The formation of the Holy Congregation for the Propagation of the Faith in 1622 as a part of the Papacy's attempt to centralize control over overseas missions in Roman hands led to the formation of one of the most important archival deposits in Europe for documentation pertaining to Africa in the seventeenth and eighteenth centuries, the Archivio “De Propaganda Fide” in Rome. This Roman-directed missionary organization sent its priests to every corner of the globe, relying especially for its African enterprises on Italian clergy of the Capuchin order. In connection with research on the history of the kingdom of Kongo in the seventeenth and eighteenth centuries, I have worked extensively with materials frcm both the archives of the “Propaganda Fide” and various deposits of the Capuchin order, including a personal visit to the “Propaganda Fide” in January 1978.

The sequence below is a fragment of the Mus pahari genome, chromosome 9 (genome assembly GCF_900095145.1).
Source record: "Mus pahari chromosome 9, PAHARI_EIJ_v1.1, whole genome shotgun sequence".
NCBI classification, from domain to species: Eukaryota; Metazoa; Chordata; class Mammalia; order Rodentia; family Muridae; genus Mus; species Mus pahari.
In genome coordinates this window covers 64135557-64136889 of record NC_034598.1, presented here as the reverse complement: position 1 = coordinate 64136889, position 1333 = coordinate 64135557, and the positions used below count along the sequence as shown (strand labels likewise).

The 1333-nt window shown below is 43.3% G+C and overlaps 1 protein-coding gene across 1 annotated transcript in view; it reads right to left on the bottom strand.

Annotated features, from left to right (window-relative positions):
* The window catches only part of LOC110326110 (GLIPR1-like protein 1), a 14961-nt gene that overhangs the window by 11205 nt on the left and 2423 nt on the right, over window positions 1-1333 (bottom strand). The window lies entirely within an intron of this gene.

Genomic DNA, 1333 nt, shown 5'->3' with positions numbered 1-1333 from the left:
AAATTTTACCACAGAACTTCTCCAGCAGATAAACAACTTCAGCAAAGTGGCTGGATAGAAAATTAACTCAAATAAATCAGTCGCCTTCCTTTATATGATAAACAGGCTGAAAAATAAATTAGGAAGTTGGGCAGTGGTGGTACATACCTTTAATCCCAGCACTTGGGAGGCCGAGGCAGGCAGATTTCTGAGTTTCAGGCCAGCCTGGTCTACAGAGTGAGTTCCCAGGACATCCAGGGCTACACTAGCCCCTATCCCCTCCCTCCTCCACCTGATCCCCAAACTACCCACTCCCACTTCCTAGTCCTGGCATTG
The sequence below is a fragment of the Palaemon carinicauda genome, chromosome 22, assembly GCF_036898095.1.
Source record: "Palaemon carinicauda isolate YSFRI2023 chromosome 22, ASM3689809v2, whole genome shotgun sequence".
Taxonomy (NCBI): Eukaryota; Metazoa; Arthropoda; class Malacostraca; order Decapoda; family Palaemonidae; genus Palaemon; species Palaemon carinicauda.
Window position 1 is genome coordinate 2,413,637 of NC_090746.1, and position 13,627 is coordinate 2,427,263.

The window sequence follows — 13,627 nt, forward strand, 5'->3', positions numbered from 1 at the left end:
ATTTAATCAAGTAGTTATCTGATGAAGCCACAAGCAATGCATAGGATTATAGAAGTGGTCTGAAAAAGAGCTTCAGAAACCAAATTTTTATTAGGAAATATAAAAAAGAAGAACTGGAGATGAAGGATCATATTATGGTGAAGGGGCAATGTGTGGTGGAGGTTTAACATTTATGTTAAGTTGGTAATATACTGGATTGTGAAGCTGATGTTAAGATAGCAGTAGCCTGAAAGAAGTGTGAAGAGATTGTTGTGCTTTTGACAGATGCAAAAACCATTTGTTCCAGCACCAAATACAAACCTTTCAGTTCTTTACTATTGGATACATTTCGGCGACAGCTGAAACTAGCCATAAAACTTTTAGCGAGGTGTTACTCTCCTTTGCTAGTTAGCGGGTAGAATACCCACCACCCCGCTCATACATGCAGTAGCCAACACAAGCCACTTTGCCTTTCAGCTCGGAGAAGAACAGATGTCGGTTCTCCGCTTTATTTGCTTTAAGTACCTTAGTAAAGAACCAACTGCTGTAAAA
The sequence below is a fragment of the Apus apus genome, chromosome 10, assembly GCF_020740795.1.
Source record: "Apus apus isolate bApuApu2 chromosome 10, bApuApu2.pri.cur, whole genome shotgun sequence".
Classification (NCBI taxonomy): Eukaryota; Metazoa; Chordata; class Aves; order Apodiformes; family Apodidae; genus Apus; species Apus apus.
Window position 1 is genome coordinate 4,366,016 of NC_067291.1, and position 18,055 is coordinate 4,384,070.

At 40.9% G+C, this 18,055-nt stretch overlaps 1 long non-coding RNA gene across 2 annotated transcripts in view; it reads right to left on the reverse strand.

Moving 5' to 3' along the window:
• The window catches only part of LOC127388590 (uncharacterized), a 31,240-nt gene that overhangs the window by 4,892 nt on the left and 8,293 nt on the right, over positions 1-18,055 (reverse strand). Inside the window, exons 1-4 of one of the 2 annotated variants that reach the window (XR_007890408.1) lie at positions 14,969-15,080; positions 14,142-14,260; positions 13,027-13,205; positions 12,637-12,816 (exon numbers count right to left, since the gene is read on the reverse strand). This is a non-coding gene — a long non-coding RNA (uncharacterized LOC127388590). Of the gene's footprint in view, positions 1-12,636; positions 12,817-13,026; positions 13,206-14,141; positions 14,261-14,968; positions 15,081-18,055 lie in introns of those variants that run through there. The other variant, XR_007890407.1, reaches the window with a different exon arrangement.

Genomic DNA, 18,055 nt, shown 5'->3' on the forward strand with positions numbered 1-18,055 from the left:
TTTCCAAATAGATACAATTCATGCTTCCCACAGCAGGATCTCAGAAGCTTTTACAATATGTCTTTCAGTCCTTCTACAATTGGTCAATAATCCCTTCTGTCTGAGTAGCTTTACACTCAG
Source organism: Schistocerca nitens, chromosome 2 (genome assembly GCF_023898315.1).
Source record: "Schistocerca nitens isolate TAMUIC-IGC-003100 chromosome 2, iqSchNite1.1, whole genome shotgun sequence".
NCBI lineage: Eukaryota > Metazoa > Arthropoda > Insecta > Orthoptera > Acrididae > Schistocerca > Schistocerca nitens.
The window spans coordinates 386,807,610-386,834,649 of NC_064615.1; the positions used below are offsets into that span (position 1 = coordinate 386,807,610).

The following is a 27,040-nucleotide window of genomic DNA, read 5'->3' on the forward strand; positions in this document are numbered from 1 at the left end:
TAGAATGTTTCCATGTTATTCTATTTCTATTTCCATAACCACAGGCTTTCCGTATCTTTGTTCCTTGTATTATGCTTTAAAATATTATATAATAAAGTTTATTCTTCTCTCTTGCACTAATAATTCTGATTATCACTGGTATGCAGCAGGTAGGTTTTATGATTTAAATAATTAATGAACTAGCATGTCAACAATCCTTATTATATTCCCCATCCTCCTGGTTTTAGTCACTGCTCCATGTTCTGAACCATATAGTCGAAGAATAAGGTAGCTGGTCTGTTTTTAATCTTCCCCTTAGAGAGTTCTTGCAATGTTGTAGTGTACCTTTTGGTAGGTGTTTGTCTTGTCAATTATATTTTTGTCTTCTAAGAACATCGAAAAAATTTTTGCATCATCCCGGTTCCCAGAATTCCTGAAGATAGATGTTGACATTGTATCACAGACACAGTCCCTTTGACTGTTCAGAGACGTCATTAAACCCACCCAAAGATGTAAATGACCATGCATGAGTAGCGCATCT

The Archivio “De Propaganda Fide” is located in Rome at Piazza di Spagna, 48, and when I visited it, it was open only four hours a day from 9:00 a.m. until 1:00 p.m. every day except Sunday and holidays. Aside from the short hours, however, the archive is a pleasant place to work. The staff is friendly and helpful and the reading room well-lighted and well-appointed. In addition, the material is extremely well indexed and easy to use, so that the researcher who knows the system will have no difficulty in locating relevant material with a minimum of leafing and surveying. Fr. Lowrie J. Daly, has described the organization of the collection.
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